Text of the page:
Alphabetically, I'm thinking this list seems pretty definitive...
Angels in America by Tony Kushner The Crucible by Arthur Miller Death of a Salesman by Arthur Miller Fences by August Wilson The Glass Menagerie by Tennessee Williams Long Day’s Journey Into Night by Eugene O'Neill Our Town by Thornton Wilder A Raisin in the Sun by Lorraine Hansberry A Streetcar Named Desire by Tennessee Williams Who’s Afraid of Virginia Woolf? by Edward Albee
These are just a few of my favorites, which tend to be a little different thing because the "greatest" plays tend to be what can be re-produced or re-staged. Some plays are odd like Bug is a very great written play that imo can't be staged well (not the film either), so its stuck in some weird in-between world.
Your list pretty much nails it for the big plays - I do think August Osage County and How I Learned to Drive are modern plays that will start appearing on the list more as the years go by.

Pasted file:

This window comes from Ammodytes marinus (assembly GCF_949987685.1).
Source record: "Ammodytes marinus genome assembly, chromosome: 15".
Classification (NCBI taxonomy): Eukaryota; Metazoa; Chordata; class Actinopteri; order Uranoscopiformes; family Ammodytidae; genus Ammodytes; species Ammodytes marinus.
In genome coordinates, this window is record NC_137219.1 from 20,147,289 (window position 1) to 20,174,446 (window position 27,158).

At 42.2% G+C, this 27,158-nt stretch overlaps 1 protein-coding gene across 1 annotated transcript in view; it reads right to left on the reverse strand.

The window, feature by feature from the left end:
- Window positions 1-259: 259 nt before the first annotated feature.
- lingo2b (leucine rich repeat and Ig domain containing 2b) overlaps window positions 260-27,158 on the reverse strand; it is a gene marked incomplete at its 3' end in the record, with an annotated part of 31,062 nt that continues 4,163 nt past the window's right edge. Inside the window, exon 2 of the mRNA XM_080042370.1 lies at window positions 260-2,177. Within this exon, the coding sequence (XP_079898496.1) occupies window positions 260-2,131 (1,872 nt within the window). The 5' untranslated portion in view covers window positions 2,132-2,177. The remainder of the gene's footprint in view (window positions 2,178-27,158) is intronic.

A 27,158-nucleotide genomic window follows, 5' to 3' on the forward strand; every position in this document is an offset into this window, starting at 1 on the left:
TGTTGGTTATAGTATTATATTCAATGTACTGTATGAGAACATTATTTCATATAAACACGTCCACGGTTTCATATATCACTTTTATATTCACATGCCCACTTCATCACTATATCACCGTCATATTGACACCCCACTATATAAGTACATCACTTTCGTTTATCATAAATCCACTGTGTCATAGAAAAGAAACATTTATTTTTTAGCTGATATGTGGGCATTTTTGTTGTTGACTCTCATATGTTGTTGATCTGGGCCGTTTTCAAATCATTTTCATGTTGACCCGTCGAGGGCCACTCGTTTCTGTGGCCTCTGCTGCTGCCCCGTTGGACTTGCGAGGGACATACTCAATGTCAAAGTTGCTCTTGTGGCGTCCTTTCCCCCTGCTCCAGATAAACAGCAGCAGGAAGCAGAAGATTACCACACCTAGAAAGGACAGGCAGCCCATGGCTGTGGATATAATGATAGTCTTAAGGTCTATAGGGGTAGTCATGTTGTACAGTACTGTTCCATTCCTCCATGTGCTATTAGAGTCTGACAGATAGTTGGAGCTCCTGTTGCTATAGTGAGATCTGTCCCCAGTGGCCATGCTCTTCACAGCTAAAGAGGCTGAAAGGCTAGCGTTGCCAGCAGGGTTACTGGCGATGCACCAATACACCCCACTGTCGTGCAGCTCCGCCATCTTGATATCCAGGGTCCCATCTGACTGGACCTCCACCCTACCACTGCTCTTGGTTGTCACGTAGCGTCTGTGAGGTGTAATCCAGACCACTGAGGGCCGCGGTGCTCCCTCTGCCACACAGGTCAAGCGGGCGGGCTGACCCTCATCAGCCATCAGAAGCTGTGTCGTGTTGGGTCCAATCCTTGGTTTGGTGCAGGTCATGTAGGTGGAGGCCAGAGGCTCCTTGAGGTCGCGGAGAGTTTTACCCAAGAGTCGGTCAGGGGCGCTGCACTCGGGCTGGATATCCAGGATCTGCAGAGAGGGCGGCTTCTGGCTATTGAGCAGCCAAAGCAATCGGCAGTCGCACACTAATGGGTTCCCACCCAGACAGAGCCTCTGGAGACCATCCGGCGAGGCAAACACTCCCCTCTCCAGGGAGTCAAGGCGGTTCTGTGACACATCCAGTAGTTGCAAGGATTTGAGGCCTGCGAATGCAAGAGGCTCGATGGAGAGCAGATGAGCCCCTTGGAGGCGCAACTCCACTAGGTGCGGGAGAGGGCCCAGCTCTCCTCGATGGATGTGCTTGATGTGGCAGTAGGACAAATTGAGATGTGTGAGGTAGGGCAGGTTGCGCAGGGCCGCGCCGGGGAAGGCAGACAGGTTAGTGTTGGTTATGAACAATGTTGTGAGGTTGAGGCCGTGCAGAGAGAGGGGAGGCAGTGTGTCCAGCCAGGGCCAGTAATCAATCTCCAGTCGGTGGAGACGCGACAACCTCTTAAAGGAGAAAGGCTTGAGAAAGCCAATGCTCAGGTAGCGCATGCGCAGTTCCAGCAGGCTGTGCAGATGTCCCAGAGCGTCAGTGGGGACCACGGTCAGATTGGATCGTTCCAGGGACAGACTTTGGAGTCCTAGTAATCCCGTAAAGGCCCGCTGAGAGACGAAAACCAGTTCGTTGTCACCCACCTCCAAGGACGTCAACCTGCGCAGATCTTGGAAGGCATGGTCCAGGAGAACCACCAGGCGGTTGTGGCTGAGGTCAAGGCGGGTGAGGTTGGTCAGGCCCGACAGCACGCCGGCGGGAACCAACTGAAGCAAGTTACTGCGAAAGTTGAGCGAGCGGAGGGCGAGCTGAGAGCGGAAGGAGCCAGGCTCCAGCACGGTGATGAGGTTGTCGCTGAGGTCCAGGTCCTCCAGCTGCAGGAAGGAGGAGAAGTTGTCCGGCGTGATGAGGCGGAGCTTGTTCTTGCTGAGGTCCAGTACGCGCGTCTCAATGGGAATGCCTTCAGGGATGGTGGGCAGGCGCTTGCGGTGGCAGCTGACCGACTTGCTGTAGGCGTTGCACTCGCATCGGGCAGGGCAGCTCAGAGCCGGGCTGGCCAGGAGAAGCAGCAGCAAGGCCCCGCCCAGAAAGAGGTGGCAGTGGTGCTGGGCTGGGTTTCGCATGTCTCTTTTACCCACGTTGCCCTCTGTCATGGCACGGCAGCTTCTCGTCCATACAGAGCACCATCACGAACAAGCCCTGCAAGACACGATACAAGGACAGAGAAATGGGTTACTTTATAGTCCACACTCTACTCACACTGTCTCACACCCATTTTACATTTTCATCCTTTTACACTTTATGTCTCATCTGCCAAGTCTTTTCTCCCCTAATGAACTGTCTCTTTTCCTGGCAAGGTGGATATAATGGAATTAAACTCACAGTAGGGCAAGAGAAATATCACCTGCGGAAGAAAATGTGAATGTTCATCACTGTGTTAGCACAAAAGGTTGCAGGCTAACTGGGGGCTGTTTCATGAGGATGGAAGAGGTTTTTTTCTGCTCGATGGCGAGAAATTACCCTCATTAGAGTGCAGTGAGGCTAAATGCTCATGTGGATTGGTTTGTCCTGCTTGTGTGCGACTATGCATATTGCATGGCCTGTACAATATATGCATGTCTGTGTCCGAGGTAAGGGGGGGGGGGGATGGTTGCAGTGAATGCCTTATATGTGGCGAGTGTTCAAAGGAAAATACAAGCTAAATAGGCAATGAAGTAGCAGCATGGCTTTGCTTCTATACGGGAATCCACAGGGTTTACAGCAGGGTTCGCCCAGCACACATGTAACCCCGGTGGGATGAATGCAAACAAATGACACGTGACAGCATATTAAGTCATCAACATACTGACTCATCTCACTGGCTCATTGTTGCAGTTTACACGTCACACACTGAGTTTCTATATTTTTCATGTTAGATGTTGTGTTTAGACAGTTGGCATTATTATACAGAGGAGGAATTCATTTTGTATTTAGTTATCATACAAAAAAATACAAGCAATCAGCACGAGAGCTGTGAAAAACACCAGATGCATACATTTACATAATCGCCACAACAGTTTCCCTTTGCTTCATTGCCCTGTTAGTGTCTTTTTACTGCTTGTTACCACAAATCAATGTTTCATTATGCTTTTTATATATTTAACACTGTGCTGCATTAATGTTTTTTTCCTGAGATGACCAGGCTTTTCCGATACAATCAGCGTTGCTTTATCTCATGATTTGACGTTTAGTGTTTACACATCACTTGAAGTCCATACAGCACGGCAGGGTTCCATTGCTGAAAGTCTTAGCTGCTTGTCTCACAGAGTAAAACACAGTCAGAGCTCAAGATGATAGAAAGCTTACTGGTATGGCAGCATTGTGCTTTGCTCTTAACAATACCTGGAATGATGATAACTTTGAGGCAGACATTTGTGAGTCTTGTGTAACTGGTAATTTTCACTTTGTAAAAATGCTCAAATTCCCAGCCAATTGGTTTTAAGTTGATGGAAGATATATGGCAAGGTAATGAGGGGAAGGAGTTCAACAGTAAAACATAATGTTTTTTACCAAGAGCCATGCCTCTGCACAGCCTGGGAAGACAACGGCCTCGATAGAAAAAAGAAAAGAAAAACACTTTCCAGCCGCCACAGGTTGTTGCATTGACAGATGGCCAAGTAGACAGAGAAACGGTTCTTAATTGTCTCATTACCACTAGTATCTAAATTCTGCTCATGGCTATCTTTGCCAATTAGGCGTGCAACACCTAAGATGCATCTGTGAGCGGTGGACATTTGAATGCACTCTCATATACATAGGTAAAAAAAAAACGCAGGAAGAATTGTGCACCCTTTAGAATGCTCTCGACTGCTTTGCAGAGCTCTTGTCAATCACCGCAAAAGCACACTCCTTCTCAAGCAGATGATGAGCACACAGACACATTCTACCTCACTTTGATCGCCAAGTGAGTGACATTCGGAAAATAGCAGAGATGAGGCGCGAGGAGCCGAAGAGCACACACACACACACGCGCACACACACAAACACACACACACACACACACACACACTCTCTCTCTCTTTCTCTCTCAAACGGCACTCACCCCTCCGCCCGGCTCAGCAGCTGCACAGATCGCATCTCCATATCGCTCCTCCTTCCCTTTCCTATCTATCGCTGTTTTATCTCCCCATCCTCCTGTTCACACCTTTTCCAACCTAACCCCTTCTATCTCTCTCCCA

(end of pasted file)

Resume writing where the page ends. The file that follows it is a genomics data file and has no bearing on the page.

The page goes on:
True West, by Sam Shepard American Buffalo, by David Mamet Glengarry Glen Ross, by David Mamet The Zoo Story, by Edward Albee Orphans, by Lyle Kessler
February 27, 2017 at 12:06 : distain (pupdurcs) posted on Gold Derby:
One can write a list just featuring Tennessee Williams, Arthur Miller and Eugene O’Neill, so I’ll limit my list to one play per person.
Angels in America (Tony Kushner) A Raisin in the Sun (Lorraine Hansberry) A Streetcar Named Desire (Tennessee Williams) The Crucible (Arthur Miller) August: Osage County (Tracy Letts) Fences (August Wilson) The Iceman Cometh (Eugene O’Neill) Glengarry Glen Ross (David Mamet) True West (Sam Shepard) Who’s Afraid of Virginia Woolf? (Edward Albee) *
I hate Edward Albee, but I suppose Who’s Afraid of Virginia Woolf? is undeniably important.